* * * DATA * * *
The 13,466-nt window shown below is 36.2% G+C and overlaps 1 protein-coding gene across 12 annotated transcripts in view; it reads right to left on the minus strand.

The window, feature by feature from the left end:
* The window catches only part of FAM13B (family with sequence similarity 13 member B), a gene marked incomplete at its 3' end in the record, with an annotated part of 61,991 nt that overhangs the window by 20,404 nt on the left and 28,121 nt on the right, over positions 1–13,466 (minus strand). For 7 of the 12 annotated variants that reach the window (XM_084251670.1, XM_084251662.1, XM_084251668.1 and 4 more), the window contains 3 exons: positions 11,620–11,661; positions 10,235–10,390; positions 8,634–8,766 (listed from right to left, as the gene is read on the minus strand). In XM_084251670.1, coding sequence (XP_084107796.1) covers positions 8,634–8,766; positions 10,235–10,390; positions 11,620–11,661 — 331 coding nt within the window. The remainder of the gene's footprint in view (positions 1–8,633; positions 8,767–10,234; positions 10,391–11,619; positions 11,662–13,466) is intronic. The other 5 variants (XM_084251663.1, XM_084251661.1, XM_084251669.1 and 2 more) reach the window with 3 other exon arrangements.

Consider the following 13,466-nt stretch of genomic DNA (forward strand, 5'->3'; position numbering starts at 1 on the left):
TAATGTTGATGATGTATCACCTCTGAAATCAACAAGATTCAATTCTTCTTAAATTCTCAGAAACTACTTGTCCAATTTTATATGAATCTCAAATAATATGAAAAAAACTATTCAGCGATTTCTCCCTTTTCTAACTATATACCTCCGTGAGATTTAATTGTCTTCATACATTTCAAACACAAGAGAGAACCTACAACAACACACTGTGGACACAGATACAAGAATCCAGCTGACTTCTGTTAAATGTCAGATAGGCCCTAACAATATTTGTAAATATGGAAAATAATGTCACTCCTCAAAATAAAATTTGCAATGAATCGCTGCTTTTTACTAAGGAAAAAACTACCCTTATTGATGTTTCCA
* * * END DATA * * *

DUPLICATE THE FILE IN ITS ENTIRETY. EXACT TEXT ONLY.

The 13,466-nt window shown below is 36.2% G+C and overlaps 1 protein-coding gene across 12 annotated transcripts in view; it reads right to left on the minus strand.

The window, feature by feature from the left end:
* The window catches only part of FAM13B (family with sequence similarity 13 member B), a gene marked incomplete at its 3' end in the record, with an annotated part of 61,991 nt that overhangs the window by 20,404 nt on the left and 28,121 nt on the right, over positions 1–13,466 (minus strand). For 7 of the 12 annotated variants that reach the window (XM_084251670.1, XM_084251662.1, XM_084251668.1 and 4 more), the window contains 3 exons: positions 11,620–11,661; positions 10,235–10,390; positions 8,634–8,766 (listed from right to left, as the gene is read on the minus strand). In XM_084251670.1, coding sequence (XP_084107796.1) covers positions 8,634–8,766; positions 10,235–10,390; positions 11,620–11,661 — 331 coding nt within the window. The remainder of the gene's footprint in view (positions 1–8,633; positions 8,767–10,234; positions 10,391–11,619; positions 11,662–13,466) is intronic. The other 5 variants (XM_084251663.1, XM_084251661.1, XM_084251669.1 and 2 more) reach the window with 3 other exon arrangements.

Consider the following 13,466-nt stretch of genomic DNA (forward strand, 5'->3'; position numbering starts at 1 on the left):
TAATGTTGATGATGTATCACCTCTGAAATCAACAAGATTCAATTCTTCTTAAATTCTCAGAAACTACTTGTCCAATTTTATATGAATCTCAAATAATATGAAAAAAACTATTCAGCGATTTCTCCCTTTTCTAACTATATACCTCCGTGAGATTTAATTGTCTTCATACATTTCAAACACAAGAGAGAACCTACAACAACACACTGTGGACACAGATACAAGAATCCAGCTGACTTCTGTTAAATGTCAGATAGGCCCTAACAATATTTGTAAATATGGAAAATAATGTCACTCCTCAAAATAAAATTTGCAATGAATCGCTGCTTTTTACTAAGGAAAAAACTACCCTTATTGATGTTTCCA